The Propylaea represent the actual entrance to ancient Epidaurus. The visitor first passed through the two porticoes, each with six columns, before entering the sacred street towards the Holy District. These entrance halls were probably built between 340 and 320 BC.
The Abaton is a rectangular building (21 m × 24 m) whose beginnings date back to the 6th century BC. Thus, it is the oldest building of the sacred district. At the time of the worship of Asklepios, it probably served as a dormitory for the patients. The sick lay down for healing sleep (temple sleep) and waited for the god to heal them.
We also saw some archeologists at work. The boss has some resemblances to Indiana Jones, doesn’t he? Or his he more the professor from Jurassic Park? It’s yours to decide. They were working below the Tholos, a round temple, built by Polykleites between 365 und 335 BC.
We closed out our visit to Epidaurus in the museum of the sanctuary, where statuettes, the small cult figures made of ceramics and marble, are displayed, as well as some statues of the worshipped gods, a model of the Tholos and other objects found during the excavations.
The photographs were taken with the Olympus OM-D E-M1X with the mZuiko 12-100 F/4, the Leica M with the Summicron 50mm F/2 and the iPhone 12 Pro Max. Can you identify which image was taken with which cam?
The Leica monochrome images are jps straight out of cam, the other were concerted in Lightroom Classic. Why I post this series black & white? Well, first I love black and white. And in harsh lighting conditions (as during a sunny greek midday) you don’t need to worry about washed out, flat colors. Focus on contrast, textures and shapes, and you will still come up with great images, despite “bad” light. Especially when traveling, you can’t always be on location during the golden hour, so you have to adapt your shooting to the conditions you find. We were on a day trip, combining Epidaurus with a trip to the volcanic Methana peninsula, so Epidaurus had to fall into the high noon shooting conditions.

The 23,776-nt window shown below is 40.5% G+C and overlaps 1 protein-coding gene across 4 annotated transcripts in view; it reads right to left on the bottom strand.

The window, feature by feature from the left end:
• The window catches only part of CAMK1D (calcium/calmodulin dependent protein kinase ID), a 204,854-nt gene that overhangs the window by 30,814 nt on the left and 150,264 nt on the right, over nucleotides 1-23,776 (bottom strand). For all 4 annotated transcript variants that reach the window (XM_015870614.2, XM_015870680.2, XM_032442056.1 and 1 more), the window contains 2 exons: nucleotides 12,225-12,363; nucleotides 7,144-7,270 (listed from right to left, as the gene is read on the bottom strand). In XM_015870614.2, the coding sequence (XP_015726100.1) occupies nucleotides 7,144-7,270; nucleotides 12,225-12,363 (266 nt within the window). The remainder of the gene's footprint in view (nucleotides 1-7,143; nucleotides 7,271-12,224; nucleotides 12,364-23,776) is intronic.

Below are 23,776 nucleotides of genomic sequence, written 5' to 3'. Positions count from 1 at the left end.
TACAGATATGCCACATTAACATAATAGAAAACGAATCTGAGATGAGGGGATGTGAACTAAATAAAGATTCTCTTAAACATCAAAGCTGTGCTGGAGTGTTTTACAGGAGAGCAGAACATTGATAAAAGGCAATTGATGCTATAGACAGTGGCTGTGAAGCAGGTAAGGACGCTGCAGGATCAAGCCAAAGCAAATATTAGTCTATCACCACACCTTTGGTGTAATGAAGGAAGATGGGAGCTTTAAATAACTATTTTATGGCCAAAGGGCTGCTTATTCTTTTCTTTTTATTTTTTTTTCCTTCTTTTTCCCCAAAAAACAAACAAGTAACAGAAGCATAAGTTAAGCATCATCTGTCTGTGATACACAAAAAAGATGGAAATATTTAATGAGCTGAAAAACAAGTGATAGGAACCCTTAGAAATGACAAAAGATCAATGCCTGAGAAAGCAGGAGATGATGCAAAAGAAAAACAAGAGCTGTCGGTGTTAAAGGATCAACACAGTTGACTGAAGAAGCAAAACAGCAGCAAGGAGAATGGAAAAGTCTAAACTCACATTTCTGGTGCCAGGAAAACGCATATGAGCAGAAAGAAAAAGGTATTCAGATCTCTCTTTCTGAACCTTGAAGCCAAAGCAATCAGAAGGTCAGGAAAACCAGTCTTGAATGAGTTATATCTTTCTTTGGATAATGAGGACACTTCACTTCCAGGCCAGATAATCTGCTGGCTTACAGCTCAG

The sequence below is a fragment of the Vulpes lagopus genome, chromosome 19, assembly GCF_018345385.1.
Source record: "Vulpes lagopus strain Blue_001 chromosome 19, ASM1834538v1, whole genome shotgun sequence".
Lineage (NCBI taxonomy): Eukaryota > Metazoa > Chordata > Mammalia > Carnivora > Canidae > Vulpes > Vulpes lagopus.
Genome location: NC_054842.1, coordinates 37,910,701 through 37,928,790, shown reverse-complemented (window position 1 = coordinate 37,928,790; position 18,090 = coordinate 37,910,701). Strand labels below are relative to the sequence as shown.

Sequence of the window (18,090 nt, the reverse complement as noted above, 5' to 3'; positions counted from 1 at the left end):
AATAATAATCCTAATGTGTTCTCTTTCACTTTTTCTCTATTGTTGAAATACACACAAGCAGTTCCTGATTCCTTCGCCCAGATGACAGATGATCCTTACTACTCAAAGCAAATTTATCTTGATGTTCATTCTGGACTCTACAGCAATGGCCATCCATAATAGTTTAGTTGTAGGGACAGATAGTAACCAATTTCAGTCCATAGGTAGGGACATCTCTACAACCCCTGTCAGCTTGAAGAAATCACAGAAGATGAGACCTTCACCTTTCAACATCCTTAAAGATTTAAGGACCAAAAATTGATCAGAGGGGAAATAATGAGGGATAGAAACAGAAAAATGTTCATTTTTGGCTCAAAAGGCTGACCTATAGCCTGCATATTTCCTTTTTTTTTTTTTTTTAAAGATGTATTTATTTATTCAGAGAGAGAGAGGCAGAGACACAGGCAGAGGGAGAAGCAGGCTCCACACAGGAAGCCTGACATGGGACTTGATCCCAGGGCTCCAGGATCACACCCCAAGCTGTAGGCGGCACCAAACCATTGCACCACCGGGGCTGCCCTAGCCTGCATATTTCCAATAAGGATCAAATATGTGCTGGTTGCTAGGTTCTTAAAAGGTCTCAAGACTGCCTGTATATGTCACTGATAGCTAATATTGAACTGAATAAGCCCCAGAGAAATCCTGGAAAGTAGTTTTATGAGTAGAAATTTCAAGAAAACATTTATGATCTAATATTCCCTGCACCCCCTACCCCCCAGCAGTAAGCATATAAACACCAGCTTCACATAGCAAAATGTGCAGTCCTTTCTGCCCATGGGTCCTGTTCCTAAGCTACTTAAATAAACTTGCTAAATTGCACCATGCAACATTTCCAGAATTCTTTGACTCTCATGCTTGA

I hope you liked the first of my “Greece Explored” posts. Stay tuned for more.
Have a great Tuesday
StoNur on the Road – Blood Mountains
Thanks, much appreciated! Marcus
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How insanely old are these structures 😲 … and still it’s a beautiful sight. Well, if we can’t go to Greece in person, we’ll travel virtually on your blog!
Thanks for taking the time to read and comment, so much appreciated! Glad to have you along for the journey 😉
This is a terrific post, Marcus.The information and beautiful black and white photos make me want to visit Greece. It’s a great tour of the site. Your reason for choosing black and white is a valuable lesson. But I cannot tell which photos were made with which camera!
Thanks, Lynn, appreciate your kind words, glad you liked the post. As Allan commented about the different cameras – who cares in the end 😉 ?
Although we didn’t charm anyone with our singing of songs from Oklahoma, we did try out the acoustics with “speeches.” Great photos and a good reason to use black and white. I hadn’t thought of that. Thanks for the info, great pictures, and interesting composition. You make me want to go back!
Thanks so much for your feedback. Great you git see the this splendid place yourself. Glad I brought back some memories! Marcus
Thanks for sharing Marcus. Very fine pictures evoking nostalgic memories of this remarkable place
Thanks, Jim, so much appreciated! Marcus
Wow! Exceptional post, images, and lesson in history. Thanks for sharing!
Thanks so much, Alina, glad you liked the post! Marcus
wonderful shots. I can’t tell which camera, but who cares?
Thanks, Allan, and you are right, of course, about the cams. It’s the output that counts! Marcus
These are very beautiful photos, Marcus! I would love to see that huge stadium in person. So much incredible history, these folks didn’t do anything half-way did they. Thank you for this tour!
Thanks, John, so glad you liked the post! It is an impressive site indeed. Marcus
Thanks for these exceptional captures and you explaining about these places.
Thanks so much, I’m glad you liked the post! Marcus